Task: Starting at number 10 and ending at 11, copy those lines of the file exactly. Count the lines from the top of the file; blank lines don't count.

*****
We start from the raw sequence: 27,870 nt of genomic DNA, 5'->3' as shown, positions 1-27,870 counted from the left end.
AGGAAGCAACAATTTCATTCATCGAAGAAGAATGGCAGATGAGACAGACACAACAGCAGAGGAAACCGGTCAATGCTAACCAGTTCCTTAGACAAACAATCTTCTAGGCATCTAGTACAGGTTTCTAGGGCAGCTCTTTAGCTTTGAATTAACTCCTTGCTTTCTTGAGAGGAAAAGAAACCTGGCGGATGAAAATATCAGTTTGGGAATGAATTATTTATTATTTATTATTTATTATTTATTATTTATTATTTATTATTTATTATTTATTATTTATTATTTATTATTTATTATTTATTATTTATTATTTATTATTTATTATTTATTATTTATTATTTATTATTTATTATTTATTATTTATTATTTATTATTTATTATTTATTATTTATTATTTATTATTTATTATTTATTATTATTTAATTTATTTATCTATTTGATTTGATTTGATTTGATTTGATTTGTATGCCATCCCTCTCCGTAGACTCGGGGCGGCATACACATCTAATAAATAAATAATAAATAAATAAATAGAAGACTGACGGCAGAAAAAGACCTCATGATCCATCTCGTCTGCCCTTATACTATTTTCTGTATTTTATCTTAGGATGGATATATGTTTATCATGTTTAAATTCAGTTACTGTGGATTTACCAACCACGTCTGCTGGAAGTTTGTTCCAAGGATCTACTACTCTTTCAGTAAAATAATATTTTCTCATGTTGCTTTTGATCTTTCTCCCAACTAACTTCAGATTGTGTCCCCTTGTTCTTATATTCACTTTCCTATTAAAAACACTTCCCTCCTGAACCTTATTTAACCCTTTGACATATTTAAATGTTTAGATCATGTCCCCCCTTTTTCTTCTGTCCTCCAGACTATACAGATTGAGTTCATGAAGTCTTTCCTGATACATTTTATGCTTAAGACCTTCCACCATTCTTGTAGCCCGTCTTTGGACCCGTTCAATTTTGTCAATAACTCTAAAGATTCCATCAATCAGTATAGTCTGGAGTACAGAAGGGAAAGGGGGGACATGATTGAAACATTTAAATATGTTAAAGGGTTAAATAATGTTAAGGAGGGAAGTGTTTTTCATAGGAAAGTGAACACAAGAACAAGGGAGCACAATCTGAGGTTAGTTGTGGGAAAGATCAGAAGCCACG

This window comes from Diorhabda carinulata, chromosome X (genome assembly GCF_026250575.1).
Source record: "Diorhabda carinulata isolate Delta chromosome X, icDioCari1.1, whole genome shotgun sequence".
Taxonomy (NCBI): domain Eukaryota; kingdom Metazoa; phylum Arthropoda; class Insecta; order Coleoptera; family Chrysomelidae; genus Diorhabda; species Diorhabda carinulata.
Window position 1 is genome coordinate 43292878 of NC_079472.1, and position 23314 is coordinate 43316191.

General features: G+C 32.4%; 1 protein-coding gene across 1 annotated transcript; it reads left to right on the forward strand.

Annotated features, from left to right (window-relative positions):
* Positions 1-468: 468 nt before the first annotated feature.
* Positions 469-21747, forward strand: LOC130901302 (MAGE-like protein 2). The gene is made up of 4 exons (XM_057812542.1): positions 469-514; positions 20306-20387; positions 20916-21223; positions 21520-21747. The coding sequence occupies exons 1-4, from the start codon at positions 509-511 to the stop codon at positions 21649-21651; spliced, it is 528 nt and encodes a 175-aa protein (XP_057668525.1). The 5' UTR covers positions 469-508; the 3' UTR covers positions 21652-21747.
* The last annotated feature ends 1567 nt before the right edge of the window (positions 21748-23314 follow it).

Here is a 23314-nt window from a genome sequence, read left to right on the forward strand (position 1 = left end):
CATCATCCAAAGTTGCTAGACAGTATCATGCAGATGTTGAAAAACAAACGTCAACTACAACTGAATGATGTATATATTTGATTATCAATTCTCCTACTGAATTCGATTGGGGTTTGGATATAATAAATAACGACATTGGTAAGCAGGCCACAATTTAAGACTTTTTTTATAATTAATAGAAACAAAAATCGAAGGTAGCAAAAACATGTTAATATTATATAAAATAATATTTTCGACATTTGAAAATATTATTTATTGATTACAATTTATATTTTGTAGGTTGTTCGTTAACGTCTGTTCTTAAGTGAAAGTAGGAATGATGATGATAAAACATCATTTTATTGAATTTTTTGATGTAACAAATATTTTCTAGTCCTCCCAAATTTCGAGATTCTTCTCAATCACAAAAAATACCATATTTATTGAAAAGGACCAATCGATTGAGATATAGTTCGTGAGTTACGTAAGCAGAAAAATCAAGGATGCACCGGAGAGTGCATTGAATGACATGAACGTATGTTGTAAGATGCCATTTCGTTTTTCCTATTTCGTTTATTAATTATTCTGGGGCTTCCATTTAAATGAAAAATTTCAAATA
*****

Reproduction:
* Positions 469-21747, forward strand: LOC130901302 (MAGE-like protein 2). The gene is made up of 4 exons (XM_057812542.1): positions 469-514; positions 20306-20387; positions 20916-21223; positions 21520-21747. The coding sequence occupies exons 1-4, from the start codon at positions 509-511 to the stop codon at positions 21649-21651; spliced, it is 528 nt and encodes a 175-aa protein (XP_057668525.1). The 5' UTR covers positions 469-508; the 3' UTR covers positions 21652-21747.
* The last annotated feature ends 1567 nt before the right edge of the window (positions 21748-23314 follow it).